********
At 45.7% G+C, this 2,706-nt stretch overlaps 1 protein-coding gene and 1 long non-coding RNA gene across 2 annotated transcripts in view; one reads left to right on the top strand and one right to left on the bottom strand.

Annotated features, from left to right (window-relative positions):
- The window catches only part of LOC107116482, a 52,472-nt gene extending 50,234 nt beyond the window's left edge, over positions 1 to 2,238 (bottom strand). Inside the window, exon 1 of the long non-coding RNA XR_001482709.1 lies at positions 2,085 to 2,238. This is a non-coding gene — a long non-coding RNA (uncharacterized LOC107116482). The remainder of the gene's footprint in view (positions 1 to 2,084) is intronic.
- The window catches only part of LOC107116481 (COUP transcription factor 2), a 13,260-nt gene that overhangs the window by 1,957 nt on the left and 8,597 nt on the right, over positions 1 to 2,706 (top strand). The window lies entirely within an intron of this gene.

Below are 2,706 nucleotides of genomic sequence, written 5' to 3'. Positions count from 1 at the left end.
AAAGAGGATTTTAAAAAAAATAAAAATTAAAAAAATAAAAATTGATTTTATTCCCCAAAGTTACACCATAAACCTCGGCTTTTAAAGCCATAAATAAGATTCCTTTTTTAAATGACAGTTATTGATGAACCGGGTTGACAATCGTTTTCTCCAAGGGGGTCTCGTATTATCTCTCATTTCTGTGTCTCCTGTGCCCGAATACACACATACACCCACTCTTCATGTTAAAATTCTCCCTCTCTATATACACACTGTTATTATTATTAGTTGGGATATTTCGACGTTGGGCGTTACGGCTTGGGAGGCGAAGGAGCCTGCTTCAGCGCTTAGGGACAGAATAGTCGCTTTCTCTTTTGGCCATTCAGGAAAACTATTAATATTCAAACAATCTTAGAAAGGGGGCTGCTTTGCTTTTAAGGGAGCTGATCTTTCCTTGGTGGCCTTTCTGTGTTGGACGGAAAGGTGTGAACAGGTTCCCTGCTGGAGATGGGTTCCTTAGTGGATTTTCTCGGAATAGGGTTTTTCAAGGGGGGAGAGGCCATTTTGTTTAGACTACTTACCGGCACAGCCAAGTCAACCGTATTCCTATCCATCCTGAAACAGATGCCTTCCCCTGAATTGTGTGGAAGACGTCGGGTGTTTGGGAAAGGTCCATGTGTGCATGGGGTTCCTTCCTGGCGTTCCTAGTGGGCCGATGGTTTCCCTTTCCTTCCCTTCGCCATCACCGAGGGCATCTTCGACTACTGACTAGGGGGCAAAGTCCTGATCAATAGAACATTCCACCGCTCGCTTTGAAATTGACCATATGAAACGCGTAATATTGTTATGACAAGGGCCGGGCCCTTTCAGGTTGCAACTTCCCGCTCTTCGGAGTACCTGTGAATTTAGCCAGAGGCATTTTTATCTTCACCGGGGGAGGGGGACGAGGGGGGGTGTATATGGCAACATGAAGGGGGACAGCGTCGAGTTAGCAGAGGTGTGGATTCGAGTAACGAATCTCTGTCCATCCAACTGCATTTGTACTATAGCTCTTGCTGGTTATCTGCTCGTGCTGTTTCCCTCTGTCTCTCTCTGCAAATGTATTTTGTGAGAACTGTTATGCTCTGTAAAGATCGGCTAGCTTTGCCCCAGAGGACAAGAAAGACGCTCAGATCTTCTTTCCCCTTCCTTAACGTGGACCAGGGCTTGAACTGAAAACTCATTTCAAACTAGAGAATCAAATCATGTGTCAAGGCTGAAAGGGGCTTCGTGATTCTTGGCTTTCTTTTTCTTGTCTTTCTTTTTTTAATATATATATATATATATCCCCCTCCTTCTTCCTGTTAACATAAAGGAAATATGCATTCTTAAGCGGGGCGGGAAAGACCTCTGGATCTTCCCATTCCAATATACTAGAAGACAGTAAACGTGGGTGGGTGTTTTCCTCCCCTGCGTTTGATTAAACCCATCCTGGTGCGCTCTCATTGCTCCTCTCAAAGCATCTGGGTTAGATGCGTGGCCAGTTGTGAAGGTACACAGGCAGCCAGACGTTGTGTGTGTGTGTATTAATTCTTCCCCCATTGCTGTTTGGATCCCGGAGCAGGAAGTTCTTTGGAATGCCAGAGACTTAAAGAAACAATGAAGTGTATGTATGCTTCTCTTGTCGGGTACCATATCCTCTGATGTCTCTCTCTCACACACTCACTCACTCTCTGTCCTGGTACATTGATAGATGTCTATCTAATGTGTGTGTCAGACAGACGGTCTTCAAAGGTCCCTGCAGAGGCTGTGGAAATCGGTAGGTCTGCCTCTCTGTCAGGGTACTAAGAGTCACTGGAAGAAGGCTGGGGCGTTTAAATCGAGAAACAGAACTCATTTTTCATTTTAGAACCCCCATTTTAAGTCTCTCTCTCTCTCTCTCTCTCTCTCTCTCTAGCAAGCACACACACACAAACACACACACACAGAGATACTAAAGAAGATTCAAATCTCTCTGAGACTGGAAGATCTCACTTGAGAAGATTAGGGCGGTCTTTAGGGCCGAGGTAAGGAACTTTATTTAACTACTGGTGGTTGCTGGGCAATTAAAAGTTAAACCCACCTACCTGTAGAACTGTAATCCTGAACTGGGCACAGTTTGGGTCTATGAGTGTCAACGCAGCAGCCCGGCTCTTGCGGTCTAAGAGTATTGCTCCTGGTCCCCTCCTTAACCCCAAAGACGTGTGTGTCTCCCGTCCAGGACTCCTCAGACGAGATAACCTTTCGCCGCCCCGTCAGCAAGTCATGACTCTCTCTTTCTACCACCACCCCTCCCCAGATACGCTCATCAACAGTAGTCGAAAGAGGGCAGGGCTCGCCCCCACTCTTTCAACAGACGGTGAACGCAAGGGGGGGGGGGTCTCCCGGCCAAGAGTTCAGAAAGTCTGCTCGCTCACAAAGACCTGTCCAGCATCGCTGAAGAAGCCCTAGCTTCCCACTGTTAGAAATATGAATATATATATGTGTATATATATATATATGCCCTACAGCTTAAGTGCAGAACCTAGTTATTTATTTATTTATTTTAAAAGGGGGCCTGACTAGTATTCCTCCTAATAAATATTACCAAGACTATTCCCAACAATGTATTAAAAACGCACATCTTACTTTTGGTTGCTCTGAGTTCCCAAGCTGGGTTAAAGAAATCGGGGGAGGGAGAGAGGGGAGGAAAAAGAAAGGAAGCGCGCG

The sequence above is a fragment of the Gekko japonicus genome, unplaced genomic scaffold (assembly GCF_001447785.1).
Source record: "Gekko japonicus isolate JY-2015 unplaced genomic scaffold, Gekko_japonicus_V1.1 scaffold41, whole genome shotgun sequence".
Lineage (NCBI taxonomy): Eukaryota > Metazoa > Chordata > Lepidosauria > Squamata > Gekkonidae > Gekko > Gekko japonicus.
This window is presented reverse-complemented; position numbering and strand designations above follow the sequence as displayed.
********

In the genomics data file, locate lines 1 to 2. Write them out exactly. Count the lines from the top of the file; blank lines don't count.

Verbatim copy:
At 45.7% G+C, this 2,706-nt stretch overlaps 1 protein-coding gene and 1 long non-coding RNA gene across 2 annotated transcripts in view; one reads left to right on the top strand and one right to left on the bottom strand.

Annotated features, from left to right (window-relative positions):